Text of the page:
But having read your recent post, I know things are starting to look up for you in terms of maybe returning to work, so I’ll keep my fingers firmly crossed for you πŸ™‚ Don’t push yourself too hard, but lots and lots of luck anyway.

      Take care

      Karen

  2. I am very moved by your story. In a blue collar way, I have a similar story. I pray that you can get better enough to have a great life. You are so much younger. (((hug))). I know you don’t know me but I just wanted to give you a hug.

    • Thank you so much for commenting πŸ™‚ (((Hugs))) are always greatly appreciated and your good wishes are too.

      I’m sorry you had to endure something similar – fighting mental health problems is a full-time job in itself 😦 I really do hope that you are finding your way – and I look forward to following your journey via your blog!

      Thanks again, and take care

      Karen (((hugs back)))

  3. I am so glad you have been able to take these 4 years to work on yourself at your own pace. What has happened to me this summer feels exceptionally like a break down and the mere thought of returning to work in September fills me with dread but I feel I must push on through. I can’t let my work down. You have such strength to have got thru the 4 years you have x

    • Thank you Bourbon πŸ™‚ I know this summer has been dreadful for you; my fingers are firmly crossed that by September things will have brightened up a bit, and I do understand about not wanting to let work down. But be careful hun – you come first. If you need to take a while off, a few weeks or whatever, then do, and you can play it by ear afterwards. Either way, I’ll still be reading and always hoping for the best for you.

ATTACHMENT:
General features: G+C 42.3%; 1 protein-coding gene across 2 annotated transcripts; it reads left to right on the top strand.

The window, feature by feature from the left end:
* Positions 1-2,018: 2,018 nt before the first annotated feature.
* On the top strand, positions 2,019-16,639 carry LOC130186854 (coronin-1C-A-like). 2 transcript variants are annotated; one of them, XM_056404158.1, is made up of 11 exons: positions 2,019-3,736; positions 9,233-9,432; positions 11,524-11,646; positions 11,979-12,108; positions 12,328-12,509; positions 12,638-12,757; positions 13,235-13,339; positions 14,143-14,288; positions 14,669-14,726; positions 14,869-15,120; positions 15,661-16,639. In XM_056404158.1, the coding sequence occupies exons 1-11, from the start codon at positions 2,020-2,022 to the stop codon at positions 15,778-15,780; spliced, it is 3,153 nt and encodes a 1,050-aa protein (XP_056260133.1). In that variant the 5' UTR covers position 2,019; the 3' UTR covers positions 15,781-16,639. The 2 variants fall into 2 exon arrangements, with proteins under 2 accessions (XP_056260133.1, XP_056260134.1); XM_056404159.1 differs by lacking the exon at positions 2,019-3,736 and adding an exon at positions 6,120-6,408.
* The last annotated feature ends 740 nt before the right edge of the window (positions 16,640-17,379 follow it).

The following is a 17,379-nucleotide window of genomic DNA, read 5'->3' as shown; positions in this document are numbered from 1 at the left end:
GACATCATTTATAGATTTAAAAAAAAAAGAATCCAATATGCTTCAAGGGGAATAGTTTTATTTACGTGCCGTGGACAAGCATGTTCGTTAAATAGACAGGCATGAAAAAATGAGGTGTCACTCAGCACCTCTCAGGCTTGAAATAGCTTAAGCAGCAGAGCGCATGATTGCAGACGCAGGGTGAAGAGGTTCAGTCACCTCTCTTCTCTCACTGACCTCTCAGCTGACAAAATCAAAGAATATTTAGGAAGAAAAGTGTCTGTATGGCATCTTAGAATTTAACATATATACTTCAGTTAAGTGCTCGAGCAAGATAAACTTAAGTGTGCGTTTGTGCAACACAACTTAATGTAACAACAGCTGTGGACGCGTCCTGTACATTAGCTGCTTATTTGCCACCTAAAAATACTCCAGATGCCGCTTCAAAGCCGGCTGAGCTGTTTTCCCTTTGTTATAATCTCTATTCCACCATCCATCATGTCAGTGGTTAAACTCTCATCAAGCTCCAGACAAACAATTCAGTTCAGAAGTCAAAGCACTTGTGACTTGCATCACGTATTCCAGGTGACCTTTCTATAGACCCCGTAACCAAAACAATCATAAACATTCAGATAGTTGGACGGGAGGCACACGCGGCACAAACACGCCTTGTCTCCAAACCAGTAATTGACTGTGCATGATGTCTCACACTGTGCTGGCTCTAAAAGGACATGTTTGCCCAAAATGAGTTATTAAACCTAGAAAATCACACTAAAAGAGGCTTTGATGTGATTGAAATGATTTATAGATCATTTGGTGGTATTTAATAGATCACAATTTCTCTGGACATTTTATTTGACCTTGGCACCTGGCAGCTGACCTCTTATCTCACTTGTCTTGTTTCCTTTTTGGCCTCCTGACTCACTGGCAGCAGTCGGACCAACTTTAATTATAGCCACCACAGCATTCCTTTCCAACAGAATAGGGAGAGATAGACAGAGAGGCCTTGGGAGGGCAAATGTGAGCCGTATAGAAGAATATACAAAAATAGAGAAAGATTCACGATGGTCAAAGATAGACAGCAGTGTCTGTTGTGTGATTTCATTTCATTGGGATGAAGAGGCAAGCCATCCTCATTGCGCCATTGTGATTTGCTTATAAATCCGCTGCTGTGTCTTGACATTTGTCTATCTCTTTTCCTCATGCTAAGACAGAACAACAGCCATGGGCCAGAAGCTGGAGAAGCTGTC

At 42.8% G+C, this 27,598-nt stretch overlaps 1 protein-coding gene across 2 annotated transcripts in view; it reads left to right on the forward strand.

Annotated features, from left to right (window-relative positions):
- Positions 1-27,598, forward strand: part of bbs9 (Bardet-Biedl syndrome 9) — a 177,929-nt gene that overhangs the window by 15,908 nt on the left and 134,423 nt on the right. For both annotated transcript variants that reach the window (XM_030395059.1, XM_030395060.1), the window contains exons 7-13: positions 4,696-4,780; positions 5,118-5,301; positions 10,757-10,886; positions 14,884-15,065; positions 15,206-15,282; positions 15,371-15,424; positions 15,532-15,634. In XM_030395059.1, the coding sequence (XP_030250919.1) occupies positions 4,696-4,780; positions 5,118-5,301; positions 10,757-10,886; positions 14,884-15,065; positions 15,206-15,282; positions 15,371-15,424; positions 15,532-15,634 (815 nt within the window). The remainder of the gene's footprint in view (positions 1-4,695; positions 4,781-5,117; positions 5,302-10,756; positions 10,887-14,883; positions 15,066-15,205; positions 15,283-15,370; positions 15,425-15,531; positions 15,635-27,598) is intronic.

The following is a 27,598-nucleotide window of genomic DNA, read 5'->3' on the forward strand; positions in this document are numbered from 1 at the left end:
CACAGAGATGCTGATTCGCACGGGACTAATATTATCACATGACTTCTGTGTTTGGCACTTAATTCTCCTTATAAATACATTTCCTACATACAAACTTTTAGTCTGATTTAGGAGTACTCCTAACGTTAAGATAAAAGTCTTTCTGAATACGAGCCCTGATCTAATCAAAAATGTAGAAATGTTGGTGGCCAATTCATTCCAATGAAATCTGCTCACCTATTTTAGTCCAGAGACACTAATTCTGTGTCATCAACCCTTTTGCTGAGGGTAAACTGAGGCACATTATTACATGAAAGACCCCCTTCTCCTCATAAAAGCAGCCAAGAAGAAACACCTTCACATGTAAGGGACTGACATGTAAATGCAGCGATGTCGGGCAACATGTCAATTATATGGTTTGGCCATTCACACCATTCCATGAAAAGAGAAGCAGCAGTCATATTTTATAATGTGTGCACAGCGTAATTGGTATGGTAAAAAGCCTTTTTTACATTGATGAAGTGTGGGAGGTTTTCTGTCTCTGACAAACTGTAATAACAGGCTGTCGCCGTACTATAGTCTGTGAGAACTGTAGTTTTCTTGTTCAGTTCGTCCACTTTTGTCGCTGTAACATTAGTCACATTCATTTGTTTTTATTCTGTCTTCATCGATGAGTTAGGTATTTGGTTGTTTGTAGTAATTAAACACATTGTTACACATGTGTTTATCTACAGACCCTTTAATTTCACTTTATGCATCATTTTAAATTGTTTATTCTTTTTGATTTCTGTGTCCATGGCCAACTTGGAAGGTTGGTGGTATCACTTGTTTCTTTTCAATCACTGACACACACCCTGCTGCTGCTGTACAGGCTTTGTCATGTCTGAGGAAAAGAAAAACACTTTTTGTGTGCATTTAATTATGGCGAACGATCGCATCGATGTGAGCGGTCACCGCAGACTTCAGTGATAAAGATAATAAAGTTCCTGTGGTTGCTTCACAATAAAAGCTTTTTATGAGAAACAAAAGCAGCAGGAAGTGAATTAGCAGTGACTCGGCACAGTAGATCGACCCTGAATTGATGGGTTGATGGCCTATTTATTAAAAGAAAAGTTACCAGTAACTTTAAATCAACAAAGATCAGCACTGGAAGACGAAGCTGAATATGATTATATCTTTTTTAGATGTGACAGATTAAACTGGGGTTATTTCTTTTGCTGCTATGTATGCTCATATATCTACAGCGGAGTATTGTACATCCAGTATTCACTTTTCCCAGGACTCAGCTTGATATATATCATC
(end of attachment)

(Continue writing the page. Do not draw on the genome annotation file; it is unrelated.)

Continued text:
Take care, ((hugs)))

      Karen xox

  4. This is so sad. I know you are such a competent, intelligent and capable woman who just needs the time to put yourself back together. And that is how it should be, as you say that is how benefits should work, they should support you until you’re in a place that you can get on with whatever life you choose.

    As to management – I know what a huge difference a good boss can make. My previous boss made me ill. Meetings with her would end up with me in pieces. When I was off sick she used to phone me up and harrass me. My new boss is fab. When I’m off sick she phones and asks me if she can do anything for me, the difference this makes is extraordinary.

    Anyway you’re fab. These have definitely not been four wasted years. But I can understand how sad and frustrated you are. xxxxxxxxxxxxxxxxxxxxxxxxxxxxxxxxx

    • Thank you, lovely – I appreciate your kind words as always πŸ™‚ The four years have indeed been frustrating, and whilst at times I have felt as if they’ve been a waste – that my brain (and my body for that matter) has stagnated and atrophied – overall, I think a prolonged break was necessary. I remember writing a feature recently about employing people with mental health problems, and quite forcibly made the point that in some cases employing the person with the long, benefits-laden gap on their CV was better than hiring another candidate – because the former had spent time understanding their health problem, and thus had found ways to manage it. And that if they were applying for work, then they were truly ready for work. I expected to be ripped to shreds over that point (after all, not everyone has a long-term health issue, so why would any of us be preferable to them?) but most people (mainly recruiters/managers) actually took the point well, and admitted that they hadn’t thought of it that way. If only all were so understanding… 😦